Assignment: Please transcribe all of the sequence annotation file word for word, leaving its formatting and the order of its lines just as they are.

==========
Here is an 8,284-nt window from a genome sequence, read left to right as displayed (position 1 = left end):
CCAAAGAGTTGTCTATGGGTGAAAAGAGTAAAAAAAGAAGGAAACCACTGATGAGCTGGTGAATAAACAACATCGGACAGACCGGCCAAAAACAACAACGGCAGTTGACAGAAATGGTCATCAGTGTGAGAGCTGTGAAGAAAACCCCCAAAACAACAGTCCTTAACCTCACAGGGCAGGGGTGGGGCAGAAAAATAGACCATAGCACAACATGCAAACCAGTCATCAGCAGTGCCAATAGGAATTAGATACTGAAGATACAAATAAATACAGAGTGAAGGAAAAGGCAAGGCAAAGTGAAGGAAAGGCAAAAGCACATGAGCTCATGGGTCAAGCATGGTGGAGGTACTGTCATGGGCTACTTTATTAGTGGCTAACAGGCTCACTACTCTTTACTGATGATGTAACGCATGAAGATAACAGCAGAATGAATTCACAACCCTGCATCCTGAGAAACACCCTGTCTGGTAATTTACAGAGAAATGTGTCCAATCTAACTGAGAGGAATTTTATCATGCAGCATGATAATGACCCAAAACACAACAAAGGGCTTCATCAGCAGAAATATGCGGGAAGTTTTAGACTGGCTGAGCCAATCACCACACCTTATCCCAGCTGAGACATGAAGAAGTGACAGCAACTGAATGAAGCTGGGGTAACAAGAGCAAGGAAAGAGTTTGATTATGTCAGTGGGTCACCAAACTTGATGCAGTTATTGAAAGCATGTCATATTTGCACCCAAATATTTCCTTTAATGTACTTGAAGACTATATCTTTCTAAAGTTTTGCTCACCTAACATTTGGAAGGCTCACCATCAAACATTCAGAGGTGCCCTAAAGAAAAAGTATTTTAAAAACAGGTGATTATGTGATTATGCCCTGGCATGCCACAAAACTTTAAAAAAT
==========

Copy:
Here is an 8,284-nt window from a genome sequence, read left to right as displayed (position 1 = left end):
CCAAAGAGTTGTCTATGGGTGAAAAGAGTAAAAAAAGAAGGAAACCACTGATGAGCTGGTGAATAAACAACATCGGACAGACCGGCCAAAAACAACAACGGCAGTTGACAGAAATGGTCATCAGTGTGAGAGCTGTGAAGAAAACCCCCAAAACAACAGTCCTTAACCTCACAGGGCAGGGGTGGGGCAGAAAAATAGACCATAGCACAACATGCAAACCAGTCATCAGCAGTGCCAATAGGAATTAGATACTGAAGATACAAATAAATACAGAGTGAAGGAAAAGGCAAGGCAAAGTGAAGGAAAGGCAAAAGCACATGAGCTCATGGGTCAAGCATGGTGGAGGTACTGTCATGGGCTACTTTATTAGTGGCTAACAGGCTCACTACTCTTTACTGATGATGTAACGCATGAAGATAACAGCAGAATGAATTCACAACCCTGCATCCTGAGAAACACCCTGTCTGGTAATTTACAGAGAAATGTGTCCAATCTAACTGAGAGGAATTTTATCATGCAGCATGATAATGACCCAAAACACAACAAAGGGCTTCATCAGCAGAAATATGCGGGAAGTTTTAGACTGGCTGAGCCAATCACCACACCTTATCCCAGCTGAGACATGAAGAAGTGACAGCAACTGAATGAAGCTGGGGTAACAAGAGCAAGGAAAGAGTTTGATTATGTCAGTGGGTCACCAAACTTGATGCAGTTATTGAAAGCATGTCATATTTGCACCCAAATATTTCCTTTAATGTACTTGAAGACTATATCTTTCTAAAGTTTTGCTCACCTAACATTTGGAAGGCTCACCATCAAACATTCAGAGGTGCCCTAAAGAAAAAGTATTTTAAAAACAGGTGATTATGTGATTATGCCCTGGCATGCCACAAAACTTTAAAAAAT